As large farms get larger, what does it mean for the future of ag?
By Jackie Clark
Agri-Food Economic Systems recently released a policy note breaking down long-term trends in the structure of Canada’s farm sizes and the implications for the future of the sector.
We know that overall, farm sizes have been increasing for several decades, however “what do we understand about the process that is generating larger farms, on average?” Al Mussell, research lead at Agri-Food Economic Systems, asked.
The policy note posits two possible ways.
The first is step-by-step growth.
“Over time, small farms becoming medium farms, medium farms becoming large farms, and large farms becoming even larger farms,” Mussell explained. However, “the data are not very consistent with that pattern.”
More likely, “the growth is in the already-large farms, and the decline is especially in the middle-sized category,” he said.
This may have changed over time.
“There is evidence of step-by-step transition in the earliest periods,” the policy note explains. “For example, comparing 1991 versus 1986, the loss of farms in the $100K-250K category is almost exactly offset by growth in the $250-500K class; this is repeated again comparing 1996 versus 1991. One can see the same sort of pattern in 2006 versus 2001, but with the decline in $250-500K class largely taken up in the growth of the $500K to $1 M class.”
However, “the most recent census periods do not exhibit step-by-step movement in farm structure. Increasingly, the loss in total farms is accounted for by the mid-sized farms in the $100-250K and the $250-500K size classes,” according to the note. “The largest two size classes have not declined in number since the 1981 census and the very largest class is accelerating in number.”
Many reasons could explain this trend, including “economies of size and investment in machinery, which can form a barrier to entry,” Mussell explained.
The implications of this trend are significant. A lot of diversity exists in the agriculture industry, however some significant decisions and planning in the industry are made based on an imagined ‘average’ farm, he said.
This second understanding of how farm sizes are changing reveals a bimodal distribution, where there are some small farms and many large and very large farms, but not many actual farms that are in that mid-sized or average category, he explained.
“For the most part all the growth is at the very large end, and there’s not very much in between,” Mussell said. “There’s a lot of implications for this in terms of how agribusinesses operate, how the municipal tax base operates in rural areas.”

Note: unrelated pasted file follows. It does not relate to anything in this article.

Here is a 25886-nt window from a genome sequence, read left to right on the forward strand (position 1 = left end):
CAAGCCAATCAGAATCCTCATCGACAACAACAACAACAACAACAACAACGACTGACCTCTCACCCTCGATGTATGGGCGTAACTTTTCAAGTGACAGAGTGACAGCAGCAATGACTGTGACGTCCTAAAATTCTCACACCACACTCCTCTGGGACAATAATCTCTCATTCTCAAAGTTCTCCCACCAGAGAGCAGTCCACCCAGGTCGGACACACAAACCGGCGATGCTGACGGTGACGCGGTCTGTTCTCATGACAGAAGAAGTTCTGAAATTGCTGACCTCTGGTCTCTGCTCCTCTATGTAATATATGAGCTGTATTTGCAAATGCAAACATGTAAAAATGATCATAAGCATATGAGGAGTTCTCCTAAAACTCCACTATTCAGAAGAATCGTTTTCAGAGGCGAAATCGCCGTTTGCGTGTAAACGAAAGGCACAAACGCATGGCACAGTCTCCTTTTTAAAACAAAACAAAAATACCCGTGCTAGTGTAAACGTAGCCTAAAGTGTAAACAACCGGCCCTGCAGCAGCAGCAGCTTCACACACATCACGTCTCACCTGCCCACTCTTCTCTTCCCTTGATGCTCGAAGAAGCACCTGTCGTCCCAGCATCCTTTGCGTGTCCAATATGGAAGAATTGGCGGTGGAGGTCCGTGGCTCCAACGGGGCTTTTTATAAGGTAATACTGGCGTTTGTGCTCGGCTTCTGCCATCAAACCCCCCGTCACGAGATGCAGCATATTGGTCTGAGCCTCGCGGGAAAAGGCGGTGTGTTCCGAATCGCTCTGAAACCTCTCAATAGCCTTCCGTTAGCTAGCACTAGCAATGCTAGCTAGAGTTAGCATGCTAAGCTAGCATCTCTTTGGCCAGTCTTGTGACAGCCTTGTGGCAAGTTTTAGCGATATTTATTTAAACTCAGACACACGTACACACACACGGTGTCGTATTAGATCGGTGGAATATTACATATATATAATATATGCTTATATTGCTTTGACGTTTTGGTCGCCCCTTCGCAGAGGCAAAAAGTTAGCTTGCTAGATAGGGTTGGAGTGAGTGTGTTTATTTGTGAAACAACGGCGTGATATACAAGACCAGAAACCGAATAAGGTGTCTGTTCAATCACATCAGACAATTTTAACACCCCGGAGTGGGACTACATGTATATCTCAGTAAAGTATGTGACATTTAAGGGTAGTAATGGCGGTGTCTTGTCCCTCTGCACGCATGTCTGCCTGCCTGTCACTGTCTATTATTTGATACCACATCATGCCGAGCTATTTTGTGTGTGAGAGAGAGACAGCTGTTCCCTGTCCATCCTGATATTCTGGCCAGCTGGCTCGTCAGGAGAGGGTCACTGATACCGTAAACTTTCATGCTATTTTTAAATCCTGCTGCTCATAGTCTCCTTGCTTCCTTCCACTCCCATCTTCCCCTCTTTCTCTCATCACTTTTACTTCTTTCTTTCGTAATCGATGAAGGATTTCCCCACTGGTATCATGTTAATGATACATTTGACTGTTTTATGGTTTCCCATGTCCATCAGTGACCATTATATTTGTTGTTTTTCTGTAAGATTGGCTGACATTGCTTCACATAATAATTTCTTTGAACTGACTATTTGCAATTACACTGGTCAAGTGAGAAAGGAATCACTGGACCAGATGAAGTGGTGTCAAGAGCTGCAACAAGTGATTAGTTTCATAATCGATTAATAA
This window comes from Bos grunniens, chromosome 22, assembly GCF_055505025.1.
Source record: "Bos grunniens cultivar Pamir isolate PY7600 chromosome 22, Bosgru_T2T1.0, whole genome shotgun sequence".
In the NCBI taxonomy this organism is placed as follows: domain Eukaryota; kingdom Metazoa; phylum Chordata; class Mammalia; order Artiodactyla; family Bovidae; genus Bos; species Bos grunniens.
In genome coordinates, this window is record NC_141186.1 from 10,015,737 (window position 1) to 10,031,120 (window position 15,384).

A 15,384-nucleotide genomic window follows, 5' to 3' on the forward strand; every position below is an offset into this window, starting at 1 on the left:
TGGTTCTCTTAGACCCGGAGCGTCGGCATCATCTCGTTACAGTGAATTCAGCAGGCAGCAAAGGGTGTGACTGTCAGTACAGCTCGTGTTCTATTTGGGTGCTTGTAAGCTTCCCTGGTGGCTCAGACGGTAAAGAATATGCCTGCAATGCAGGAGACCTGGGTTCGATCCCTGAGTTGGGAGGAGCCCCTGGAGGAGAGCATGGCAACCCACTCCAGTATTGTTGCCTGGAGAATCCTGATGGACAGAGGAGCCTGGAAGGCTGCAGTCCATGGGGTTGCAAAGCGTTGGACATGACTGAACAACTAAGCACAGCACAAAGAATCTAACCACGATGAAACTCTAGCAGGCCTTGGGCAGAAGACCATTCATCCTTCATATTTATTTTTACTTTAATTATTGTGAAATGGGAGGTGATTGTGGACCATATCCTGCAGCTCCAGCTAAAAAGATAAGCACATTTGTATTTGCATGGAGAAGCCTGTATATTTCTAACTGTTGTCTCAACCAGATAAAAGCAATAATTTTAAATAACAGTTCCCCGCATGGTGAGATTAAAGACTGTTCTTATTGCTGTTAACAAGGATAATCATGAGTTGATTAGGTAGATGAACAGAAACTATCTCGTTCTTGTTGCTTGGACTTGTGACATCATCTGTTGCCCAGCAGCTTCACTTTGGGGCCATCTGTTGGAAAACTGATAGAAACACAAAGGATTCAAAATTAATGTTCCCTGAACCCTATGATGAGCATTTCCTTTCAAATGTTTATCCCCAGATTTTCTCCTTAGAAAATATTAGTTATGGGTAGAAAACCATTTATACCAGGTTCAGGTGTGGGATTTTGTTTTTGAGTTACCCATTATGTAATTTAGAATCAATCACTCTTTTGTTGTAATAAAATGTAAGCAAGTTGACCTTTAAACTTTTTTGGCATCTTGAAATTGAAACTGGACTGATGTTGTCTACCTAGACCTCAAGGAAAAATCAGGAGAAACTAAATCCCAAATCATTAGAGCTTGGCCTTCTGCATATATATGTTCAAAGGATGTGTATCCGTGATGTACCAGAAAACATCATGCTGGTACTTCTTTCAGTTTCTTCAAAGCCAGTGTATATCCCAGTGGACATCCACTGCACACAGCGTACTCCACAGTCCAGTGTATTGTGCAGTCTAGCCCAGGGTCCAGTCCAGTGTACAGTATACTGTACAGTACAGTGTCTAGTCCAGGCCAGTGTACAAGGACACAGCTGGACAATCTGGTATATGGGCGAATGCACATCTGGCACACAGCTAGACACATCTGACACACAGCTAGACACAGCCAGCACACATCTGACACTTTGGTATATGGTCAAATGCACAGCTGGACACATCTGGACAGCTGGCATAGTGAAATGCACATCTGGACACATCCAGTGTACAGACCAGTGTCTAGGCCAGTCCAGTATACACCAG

To reflect this, industry stakeholders and policymakers need an updated understanding on the reality of who owns land in rural areas “if the demographics are changing such that the middle-sized farm is in fairly steep decline,” he said.
For one example, this dynamic factors into the demand for new and used equipment. Financing new equipment depends on trade-in values of used equipment.
“If the used value is based on demand from the small and medium sized farms, primarily, as (that demand) begins to disappear, then surely at some point the used market for equipment must start to decline,” Mussell said. “When that happens, ironically, that will have a negative effect on the ability of the large and very large farms to invest themselves.”
That, in turn, impacts large farms’ ability to invest and farm more land.
“When you think about major investment that farms make, equipment is a pretty pivotal one because the productivity of equipment is in turn leveraged in the competition for land,” Mussell said. “If you can’t afford the equipment and can’t compete for land, then where are you to go?”
As a result, “you’ve got this strange circular relationship in which the large farms implicitly depend on the medium and small farms to support the value of their trade-ins for new equipment, and yet the result of investment in new equipment is that large farms are increasingly better at competing for land when compared to medium and small farms,” he explains. But if large farms grow so much that medium and small farms can’t compete for land and exit the industry “there’ll be no one left to buy their trades.”
This trend is likely also reflected in labour, he added. “It probably also leads to competition for people. The best, most qualified farm employees.”
Because of the co-dependency of farm sizes, “in terms of getting investment in the best possible, most efficient technology, what we really need is a distribution of farms and diversity,” Mussell said.
But how do we address the issue?
“We have no instruments in agricultural or tax policy that are intended to deal with this,” Mussell explained. “The government’s record in terms of engineering an industry structure is abysmal, in fact I’m sure most governments would prefer not to get into that,”
He hopes the policy note will get agricultural stakeholders talking about this trend and potential solutions.
“I doubt very much that anyone would like agricultural policy that seeks to engineer industries, but the dilemma we have is that if we’re right about this and this distribution matters, then it’s pretty hard to ignore,” he says.
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